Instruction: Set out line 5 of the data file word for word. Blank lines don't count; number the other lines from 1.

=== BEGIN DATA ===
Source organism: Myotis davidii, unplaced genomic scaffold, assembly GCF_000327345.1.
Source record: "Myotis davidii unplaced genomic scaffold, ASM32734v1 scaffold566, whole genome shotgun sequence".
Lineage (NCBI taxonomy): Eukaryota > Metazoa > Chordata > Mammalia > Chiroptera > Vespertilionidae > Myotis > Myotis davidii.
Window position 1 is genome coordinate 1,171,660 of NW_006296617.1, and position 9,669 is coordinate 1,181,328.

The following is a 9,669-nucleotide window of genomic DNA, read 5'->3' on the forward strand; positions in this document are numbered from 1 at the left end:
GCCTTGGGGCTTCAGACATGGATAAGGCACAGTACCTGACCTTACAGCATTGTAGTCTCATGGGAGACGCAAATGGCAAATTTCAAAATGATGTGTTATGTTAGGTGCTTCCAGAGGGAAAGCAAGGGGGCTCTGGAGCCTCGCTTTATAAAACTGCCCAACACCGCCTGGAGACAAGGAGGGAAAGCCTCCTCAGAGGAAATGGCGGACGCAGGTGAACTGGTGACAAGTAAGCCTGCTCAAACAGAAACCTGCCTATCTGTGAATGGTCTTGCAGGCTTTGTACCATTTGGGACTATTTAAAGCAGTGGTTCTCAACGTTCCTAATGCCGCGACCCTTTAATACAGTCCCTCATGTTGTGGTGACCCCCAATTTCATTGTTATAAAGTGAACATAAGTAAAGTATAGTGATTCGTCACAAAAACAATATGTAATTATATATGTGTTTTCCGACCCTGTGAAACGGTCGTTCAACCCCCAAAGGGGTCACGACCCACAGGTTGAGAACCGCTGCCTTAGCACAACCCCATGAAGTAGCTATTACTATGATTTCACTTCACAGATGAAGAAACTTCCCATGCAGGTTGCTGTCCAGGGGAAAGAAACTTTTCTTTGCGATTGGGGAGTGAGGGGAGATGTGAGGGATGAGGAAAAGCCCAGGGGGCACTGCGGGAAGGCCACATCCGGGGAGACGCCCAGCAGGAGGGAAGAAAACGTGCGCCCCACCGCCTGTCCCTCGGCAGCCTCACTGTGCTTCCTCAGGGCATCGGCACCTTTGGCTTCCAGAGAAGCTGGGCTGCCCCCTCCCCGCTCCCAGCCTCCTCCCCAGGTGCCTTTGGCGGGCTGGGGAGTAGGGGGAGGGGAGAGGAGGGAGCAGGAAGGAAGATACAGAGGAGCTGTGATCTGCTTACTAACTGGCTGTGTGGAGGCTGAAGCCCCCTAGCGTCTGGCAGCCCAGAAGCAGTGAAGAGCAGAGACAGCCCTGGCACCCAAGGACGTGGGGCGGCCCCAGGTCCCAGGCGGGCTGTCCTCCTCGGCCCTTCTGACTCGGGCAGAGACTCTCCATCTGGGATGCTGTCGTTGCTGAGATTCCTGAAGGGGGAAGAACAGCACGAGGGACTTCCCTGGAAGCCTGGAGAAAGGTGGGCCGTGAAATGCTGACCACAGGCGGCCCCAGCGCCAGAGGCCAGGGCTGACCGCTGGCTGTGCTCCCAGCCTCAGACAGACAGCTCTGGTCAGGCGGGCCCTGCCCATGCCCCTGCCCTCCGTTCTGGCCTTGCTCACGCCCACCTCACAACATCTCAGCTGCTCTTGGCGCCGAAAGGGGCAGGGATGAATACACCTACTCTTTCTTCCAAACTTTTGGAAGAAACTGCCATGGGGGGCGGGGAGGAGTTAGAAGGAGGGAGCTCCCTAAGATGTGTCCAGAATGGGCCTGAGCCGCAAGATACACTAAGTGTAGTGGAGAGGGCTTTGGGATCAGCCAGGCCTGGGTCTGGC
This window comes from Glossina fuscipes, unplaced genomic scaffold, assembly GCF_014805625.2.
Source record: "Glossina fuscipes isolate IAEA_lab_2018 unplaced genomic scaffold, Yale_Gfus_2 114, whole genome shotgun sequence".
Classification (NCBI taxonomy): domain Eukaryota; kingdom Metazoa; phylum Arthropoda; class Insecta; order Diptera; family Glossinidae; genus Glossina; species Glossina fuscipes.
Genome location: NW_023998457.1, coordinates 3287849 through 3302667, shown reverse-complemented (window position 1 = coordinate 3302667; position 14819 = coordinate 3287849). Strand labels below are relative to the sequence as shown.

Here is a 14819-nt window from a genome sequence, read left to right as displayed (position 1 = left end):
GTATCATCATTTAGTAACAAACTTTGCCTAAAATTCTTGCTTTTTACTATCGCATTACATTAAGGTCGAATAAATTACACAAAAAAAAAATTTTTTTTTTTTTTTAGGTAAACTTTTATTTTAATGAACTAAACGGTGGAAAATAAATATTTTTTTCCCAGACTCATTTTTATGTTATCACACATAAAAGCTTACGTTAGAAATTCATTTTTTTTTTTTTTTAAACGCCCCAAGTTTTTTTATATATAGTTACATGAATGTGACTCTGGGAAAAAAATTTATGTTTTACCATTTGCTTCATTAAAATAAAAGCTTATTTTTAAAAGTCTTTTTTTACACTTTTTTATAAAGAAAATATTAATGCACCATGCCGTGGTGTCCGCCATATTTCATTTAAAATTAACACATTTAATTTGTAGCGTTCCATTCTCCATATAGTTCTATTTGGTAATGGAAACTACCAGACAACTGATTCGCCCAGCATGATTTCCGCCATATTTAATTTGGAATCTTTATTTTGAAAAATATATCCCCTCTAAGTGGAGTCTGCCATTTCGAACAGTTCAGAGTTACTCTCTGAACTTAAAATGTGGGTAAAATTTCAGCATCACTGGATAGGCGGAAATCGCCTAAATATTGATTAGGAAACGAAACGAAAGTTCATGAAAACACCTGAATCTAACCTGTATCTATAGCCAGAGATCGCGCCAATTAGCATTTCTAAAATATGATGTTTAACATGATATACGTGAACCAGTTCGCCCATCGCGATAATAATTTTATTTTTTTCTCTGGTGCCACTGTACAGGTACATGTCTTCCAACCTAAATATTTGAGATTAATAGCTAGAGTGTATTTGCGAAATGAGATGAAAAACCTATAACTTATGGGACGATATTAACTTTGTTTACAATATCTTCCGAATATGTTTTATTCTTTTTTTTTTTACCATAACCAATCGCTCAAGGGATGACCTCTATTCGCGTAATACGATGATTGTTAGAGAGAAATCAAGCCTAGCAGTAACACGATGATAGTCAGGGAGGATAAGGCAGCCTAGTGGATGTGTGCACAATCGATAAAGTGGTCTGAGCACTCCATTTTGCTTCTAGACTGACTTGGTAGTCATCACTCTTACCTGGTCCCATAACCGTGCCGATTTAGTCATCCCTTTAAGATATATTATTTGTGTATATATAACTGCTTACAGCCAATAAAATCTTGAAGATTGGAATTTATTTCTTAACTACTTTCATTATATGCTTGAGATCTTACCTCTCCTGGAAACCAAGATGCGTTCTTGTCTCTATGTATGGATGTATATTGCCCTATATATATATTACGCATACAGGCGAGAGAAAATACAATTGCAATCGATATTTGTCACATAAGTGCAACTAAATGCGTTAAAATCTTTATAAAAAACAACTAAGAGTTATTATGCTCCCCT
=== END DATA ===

The following is a 9,669-nucleotide window of genomic DNA, read 5'->3' on the forward strand; positions in this document are numbered from 1 at the left end: